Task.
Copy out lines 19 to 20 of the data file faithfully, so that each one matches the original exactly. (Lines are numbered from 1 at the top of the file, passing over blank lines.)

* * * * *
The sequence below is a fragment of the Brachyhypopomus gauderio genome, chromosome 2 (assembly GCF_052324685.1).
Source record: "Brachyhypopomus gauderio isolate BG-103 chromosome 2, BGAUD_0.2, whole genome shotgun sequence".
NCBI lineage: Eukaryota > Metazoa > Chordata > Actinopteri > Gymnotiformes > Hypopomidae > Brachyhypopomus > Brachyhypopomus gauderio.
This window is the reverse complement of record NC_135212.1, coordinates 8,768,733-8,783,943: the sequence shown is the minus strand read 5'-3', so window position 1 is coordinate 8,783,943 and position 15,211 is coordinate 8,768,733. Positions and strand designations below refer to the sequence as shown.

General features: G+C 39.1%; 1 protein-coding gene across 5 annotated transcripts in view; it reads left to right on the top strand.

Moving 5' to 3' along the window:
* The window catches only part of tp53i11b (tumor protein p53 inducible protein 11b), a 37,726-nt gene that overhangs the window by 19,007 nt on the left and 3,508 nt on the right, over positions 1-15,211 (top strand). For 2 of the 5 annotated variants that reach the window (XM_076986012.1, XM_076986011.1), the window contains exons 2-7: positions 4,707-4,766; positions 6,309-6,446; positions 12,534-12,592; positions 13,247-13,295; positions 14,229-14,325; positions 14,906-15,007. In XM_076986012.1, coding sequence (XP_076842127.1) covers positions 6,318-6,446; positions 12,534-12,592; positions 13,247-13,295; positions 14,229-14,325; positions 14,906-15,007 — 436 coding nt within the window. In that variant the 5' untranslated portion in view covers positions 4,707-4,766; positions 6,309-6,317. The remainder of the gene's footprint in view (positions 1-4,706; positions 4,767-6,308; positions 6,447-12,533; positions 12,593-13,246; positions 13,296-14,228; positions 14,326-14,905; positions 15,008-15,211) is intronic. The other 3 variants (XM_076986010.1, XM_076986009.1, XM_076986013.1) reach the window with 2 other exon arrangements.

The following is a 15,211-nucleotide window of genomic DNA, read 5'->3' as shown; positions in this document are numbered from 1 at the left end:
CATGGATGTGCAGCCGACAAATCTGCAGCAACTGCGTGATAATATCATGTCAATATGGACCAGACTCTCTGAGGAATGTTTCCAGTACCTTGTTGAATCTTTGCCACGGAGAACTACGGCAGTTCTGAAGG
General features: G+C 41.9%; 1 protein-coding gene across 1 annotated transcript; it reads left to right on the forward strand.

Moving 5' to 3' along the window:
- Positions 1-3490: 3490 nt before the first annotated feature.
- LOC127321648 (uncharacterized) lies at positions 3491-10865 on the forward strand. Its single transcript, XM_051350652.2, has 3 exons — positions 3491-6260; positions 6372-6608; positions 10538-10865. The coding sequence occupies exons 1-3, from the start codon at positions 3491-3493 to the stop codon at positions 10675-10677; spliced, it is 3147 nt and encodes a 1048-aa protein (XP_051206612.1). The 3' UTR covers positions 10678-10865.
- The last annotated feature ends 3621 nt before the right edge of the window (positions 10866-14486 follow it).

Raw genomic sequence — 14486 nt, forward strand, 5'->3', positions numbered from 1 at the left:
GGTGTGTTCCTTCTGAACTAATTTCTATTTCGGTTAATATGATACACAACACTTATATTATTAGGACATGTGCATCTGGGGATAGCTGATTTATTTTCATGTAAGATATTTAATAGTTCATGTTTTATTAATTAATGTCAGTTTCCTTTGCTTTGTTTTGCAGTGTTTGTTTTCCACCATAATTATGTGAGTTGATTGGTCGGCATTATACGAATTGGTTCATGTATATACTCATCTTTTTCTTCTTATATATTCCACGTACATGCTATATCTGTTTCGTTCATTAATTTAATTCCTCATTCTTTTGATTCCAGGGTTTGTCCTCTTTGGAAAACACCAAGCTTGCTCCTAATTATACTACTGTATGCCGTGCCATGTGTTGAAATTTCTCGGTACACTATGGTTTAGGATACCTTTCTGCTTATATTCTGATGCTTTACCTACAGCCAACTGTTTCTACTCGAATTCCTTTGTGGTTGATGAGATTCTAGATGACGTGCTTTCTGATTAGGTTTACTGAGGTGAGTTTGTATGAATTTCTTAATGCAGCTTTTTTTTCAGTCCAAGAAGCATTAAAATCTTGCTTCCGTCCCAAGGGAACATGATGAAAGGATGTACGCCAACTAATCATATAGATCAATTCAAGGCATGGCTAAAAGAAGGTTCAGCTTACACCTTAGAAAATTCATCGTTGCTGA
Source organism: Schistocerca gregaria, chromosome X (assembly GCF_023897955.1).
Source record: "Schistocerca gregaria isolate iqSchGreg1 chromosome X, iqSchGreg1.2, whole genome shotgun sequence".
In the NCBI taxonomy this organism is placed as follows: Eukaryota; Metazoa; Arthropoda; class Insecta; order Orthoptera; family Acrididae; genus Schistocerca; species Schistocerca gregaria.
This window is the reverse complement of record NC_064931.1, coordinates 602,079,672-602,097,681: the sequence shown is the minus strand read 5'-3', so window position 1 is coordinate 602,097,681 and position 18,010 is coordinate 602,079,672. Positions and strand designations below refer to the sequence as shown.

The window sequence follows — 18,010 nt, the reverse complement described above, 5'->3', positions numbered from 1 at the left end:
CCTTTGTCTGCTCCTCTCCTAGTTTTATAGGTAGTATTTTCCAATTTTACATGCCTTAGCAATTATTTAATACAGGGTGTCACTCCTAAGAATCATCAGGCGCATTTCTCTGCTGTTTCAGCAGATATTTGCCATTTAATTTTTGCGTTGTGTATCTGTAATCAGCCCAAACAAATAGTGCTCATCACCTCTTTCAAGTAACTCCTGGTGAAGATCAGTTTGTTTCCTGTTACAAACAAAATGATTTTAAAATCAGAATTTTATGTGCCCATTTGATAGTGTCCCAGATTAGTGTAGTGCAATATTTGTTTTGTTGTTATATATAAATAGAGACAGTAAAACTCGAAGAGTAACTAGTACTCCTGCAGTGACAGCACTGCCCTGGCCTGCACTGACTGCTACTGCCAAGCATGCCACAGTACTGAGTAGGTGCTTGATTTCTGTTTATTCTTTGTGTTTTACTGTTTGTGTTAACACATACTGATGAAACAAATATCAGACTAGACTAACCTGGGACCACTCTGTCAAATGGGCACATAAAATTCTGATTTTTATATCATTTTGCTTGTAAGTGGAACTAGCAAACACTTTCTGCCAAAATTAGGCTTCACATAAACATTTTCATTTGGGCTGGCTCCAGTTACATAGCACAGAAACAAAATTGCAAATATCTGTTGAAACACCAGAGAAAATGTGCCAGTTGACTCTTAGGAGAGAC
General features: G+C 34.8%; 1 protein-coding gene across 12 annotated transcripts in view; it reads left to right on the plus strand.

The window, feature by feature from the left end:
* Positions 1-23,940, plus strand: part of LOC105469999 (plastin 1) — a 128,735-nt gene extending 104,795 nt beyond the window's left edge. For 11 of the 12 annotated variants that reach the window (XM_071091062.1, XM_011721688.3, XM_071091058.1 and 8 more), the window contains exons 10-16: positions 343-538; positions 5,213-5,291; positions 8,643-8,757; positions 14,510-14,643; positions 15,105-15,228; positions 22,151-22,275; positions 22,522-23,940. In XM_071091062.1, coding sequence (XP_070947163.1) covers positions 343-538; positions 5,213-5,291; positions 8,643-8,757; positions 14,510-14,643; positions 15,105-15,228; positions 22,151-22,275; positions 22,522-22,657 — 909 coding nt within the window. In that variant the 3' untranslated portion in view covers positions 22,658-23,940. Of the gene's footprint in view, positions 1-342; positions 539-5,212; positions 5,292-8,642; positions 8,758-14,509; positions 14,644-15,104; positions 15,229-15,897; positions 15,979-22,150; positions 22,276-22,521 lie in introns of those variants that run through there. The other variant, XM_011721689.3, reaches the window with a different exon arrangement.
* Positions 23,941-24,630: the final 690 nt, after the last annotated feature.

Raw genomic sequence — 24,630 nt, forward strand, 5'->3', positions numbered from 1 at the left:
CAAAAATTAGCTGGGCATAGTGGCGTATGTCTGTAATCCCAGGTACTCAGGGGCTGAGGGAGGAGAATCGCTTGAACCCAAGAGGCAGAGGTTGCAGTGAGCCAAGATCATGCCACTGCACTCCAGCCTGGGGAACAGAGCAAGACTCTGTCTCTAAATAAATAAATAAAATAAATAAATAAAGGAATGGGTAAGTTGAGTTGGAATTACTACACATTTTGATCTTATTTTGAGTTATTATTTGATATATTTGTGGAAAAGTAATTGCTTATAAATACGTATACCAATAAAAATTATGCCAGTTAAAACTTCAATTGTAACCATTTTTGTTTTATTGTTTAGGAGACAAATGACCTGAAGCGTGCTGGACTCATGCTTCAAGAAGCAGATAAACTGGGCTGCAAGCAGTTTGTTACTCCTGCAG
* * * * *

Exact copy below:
In the NCBI taxonomy this organism is placed as follows: Eukaryota; Metazoa; Arthropoda; class Insecta; order Orthoptera; family Acrididae; genus Schistocerca; species Schistocerca gregaria.
This window is the reverse complement of record NC_064931.1, coordinates 602,079,672-602,097,681: the sequence shown is the minus strand read 5'-3', so window position 1 is coordinate 602,097,681 and position 18,010 is coordinate 602,079,672. Positions and strand designations below refer to the sequence as shown.